Colóquelos en el programa y obtendrá 1,000 yardas en el escenario de viento estándar de 10 mph a 90 grados;

123gn SMK @ 3,061 fps ............... 77.1 pulgadas

142gn SMK @ 2,850 fps ............... 70,7 pulgadas

Por lo tanto, un poco más de seis pulgadas de diferencia ......... pero a 10 mph. Cuán importante es esto depende de la aplicación. Para disparos propensos tradicionales en papel con disparos de avistamiento, uno debe estar cerca del centro objetivo en el primer golpe y lo único que importa después es el cambio de viento entre disparos sucesivos. Hay algunas gamas del desierto del sur de los Estados Unidos que me han dicho que cambian la velocidad del viento cruzado a 10 mph, ¡pero me alegro de no haber disparado contra ellas! Teniendo en cuenta los ángulos del viento y los cambios y velocidades reales en la mayoría de los días, la cantidad de cambio de disparo a disparo es mucho menor que 10 mph, más comúnmente en el cambio equivalente de 1 o 2mph de viento cruzado.Entonces, si malinterpretas un cambio de viento real equivalente a 1 mph de viento cruzado equivalente, y los mejores tiradores de F-Class y TR leen los cambios con mucha más precisión que eso, tienen que hacerlo para obtener los puntajes que estamos viendo en estos días, entonces es un movimiento de bala de 7.1 pulgadas contra 7.7 pulgadas o poco más de media pulgada entre el par.

En el transcurso de un combate a 20 asaltos, es probable que cambie el puntaje en un solo punto para un tirador promedio si todo lo demás es igual. Sin embargo, el uso de diferentes balas de peso puede no ver todo lo demás igual. No es un hecho dado, pero con frecuencia es más fácil disparar de forma más rápida y más rápida en una gran cantidad de disparos que uno más pesado y lento.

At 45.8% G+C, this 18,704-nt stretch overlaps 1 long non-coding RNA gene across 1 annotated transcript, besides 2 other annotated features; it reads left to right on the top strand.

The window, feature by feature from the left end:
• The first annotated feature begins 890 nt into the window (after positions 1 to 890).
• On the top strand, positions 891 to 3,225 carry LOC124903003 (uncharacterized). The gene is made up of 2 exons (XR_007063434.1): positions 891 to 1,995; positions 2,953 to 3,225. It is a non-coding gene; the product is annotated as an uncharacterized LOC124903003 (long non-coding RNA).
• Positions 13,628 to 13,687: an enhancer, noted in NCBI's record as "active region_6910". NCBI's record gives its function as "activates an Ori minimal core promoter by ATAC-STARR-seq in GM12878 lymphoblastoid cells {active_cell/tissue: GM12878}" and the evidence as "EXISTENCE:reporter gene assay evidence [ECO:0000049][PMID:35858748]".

Sin embargo, en el mundo real se trata de valores reales de factor de forma / BC de viñetas individuales. El 123gn Scenar es una bala muy eficiente para su peso y tiene un valor de factor de forma más bajo (es decir, menor resistencia) que otros en este soporte (mejor que la mayoría de los 140s también) que aumenta su BC un poco más del mismo peso SMK. Por lo tanto, tomando su actual BC en comparación con el drag más alto 123gn SMK, su deriva de 1.000 yardas a 3.061 fps es de 75 pulgadas o 7.5 por cambio de 1 mph. A diferencia de los VLD BC más largos / puntuales más altos, es una bala fácil de sintonizar para obtener precisión. También tiene otra gran ventaja, ya que es MUCHO más barato ahora que sus competidores de Berger y Hornady a menos de £ 40/100, más barato incluso que las Sierras también ahora, aunque no tanto como un ahorro.